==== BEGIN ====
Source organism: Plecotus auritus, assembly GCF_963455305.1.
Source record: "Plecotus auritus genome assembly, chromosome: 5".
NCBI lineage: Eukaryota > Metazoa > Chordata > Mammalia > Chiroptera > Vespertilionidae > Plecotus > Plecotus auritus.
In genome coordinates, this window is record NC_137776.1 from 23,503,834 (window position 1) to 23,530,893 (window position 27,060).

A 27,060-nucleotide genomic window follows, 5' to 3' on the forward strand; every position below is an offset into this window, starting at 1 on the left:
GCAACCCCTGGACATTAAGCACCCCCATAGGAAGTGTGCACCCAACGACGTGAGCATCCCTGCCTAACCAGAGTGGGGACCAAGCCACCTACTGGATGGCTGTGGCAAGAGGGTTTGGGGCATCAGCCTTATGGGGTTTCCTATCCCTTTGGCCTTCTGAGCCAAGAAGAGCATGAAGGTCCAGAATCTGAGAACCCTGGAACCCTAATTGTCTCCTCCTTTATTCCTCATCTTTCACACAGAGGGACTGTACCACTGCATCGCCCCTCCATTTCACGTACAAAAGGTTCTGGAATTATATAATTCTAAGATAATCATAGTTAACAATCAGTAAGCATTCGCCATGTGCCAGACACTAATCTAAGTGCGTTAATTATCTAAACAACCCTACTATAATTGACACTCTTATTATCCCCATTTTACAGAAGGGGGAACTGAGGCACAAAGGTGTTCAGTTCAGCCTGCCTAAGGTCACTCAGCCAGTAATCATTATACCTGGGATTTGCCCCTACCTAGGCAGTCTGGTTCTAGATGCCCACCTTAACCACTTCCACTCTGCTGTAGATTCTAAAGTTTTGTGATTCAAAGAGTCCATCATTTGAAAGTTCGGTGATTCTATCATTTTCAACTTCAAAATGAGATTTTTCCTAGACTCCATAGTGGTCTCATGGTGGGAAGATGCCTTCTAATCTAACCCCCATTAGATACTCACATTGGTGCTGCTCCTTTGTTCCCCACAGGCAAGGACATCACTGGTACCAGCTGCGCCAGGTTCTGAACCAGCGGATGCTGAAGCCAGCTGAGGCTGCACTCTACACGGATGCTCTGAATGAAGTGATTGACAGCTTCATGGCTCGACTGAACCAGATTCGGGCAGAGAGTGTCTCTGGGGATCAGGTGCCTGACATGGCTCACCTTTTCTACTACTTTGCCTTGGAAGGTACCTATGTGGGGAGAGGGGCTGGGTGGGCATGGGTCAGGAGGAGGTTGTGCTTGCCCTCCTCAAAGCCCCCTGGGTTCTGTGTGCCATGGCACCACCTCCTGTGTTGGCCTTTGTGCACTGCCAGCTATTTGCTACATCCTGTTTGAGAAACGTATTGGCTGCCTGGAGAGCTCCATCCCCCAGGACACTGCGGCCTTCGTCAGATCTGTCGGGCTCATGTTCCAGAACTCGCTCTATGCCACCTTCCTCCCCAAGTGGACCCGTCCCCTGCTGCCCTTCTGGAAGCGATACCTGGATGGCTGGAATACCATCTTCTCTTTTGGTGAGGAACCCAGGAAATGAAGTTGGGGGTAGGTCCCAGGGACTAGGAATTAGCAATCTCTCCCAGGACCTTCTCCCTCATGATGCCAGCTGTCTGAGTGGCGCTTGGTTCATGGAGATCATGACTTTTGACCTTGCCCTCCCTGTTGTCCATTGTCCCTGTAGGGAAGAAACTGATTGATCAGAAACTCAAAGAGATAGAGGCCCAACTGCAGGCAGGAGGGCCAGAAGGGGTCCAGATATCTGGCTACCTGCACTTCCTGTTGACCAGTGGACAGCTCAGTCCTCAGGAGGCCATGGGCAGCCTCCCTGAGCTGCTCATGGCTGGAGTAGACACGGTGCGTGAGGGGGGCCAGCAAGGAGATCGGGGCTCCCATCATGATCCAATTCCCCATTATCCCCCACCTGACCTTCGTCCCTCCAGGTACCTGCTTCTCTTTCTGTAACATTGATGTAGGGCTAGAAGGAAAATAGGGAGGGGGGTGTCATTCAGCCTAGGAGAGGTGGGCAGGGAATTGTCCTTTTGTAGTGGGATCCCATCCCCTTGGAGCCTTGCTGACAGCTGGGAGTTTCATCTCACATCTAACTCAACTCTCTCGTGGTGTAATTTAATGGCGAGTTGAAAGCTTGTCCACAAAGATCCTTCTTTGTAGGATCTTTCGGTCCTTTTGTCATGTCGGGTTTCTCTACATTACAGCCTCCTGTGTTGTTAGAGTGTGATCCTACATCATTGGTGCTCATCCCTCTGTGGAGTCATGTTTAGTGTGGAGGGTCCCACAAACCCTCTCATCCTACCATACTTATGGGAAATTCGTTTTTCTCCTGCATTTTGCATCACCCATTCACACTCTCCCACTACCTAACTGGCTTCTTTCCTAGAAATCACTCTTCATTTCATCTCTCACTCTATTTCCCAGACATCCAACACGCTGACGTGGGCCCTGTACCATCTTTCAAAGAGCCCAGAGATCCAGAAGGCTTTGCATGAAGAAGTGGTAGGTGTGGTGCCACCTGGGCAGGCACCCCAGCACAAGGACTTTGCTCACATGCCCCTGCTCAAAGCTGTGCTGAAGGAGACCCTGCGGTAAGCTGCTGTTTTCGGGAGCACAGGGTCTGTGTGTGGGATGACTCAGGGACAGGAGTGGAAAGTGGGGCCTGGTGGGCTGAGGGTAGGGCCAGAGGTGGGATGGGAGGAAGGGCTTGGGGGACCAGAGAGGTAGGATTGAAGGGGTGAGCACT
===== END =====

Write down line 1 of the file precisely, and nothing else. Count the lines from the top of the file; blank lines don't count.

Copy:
Source organism: Plecotus auritus, assembly GCF_963455305.1.